Lobstering Ban Proposed from Mass. To N.C.

Lobsterman Bart Mansi of Guilford, Conn., right, addresses the board during a meeting of the American Lobster Management Board in Warwick, R.I., Thursday, July 22, 2010.
AP Photo/Charles Krupa
Lobstermen are speaking out against a proposed ban on lobstering from Massachusetts to North Carolina, saying a bleak assessment of the stock's health is way off.

Dozens of lobstermen traveled to Warwick, R.I., for a meeting of the board that advises the Atlantic States Marine Fisheries Commission on lobster rules.

The board is considering a five-year moratorium on lobstering south of Cape Cod to North Carolina to deal with a population crash. The region supplies about 7 percent of the Northeast's total catch. A final decision is expected later this year.

Nick Crismale of the Connecticut Lobsterman's Association says a moratorium would do "almost biblical" damage to the industry. Massachusetts lobsterman Albert Rosinha urged the committee to use conservation measures.

The vast majority of lobsters caught in the Northeast are trapped north of Cape Cod to Maine, an area that accounts for about 93 percent of the catch and has recently grappled with the opposite problem - a glut of lobsters on the market.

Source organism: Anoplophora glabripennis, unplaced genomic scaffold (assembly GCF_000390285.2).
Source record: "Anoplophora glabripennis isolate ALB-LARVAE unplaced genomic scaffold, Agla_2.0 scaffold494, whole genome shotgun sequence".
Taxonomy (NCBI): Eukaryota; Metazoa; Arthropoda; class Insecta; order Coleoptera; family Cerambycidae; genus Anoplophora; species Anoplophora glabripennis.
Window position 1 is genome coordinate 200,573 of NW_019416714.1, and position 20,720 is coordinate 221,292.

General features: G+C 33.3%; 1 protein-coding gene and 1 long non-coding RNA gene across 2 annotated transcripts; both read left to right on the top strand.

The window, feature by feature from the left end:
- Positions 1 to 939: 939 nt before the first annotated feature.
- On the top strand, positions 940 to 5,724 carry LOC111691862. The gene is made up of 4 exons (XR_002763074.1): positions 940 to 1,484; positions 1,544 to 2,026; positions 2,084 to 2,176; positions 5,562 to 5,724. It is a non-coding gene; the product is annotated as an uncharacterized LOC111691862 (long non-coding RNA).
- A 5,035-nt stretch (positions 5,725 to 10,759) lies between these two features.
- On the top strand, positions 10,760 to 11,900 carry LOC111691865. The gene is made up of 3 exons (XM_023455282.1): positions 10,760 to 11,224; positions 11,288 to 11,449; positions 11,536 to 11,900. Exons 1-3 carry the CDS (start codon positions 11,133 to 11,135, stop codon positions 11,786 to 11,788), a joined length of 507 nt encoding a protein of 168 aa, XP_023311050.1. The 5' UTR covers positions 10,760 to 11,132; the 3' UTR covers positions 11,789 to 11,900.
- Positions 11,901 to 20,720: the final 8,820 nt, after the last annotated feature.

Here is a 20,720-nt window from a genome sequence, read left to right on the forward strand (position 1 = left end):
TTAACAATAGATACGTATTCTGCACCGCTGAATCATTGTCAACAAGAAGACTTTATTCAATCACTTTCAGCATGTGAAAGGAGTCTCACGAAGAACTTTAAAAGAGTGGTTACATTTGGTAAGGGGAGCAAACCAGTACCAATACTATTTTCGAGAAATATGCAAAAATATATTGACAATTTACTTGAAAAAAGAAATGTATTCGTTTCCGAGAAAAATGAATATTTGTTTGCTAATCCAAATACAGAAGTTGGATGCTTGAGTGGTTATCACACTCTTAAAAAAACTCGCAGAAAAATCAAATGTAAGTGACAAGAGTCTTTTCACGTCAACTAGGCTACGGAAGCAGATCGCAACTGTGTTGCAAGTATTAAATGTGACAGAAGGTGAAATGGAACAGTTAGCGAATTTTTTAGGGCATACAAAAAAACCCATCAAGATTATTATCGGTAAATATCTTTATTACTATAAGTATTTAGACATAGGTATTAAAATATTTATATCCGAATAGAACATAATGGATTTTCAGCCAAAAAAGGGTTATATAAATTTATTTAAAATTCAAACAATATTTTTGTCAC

The southern New England region includes areas south of Cape Cod down to North Carolina, with the bulk of the inshore lobster catch between Massachusetts and Long Island Sound.

The area once accounted for as much as a quarter of the Northeast's total catch, compared to just 5 to 7 percent today. The population peaked in the late 1990s at an estimated 35 million lobsters, but the stock plummeted to around 13 million by 2003. Scientists have never pinpointed a cause for the crash, but possible culprits include overfishing, a 1996 Rhode Island oil spill, a disfiguring shell disease and pesticide-polluted run off.

(AP Photo/Pat Wallenbach)
(Left: A female lobster is released back into the ocean near Harpswell, Maine in this Sept. 2009 file photo.)

Since 2003, recovery has been slow, with about 15 million lobsters currently estimated in southern New England, well below the 25 million target and a sliver of the 116 million estimated to live in the Gulf of Maine.

A report offers some explanations why the stock hasn't rebounded, including warming waters that more frequently break 68 degrees, a temperature that can retard a lobster's growth and spawning. It can also force lobsters into deeper, colder waters, where they are more susceptible to predators and their larvae are less likely to settle in suitable spots to grow.

The report also cited fishing pressure, though it said lobstermen aren't overfishing the area. But the report said the local catch hasn't declined as steeply as the lobster population.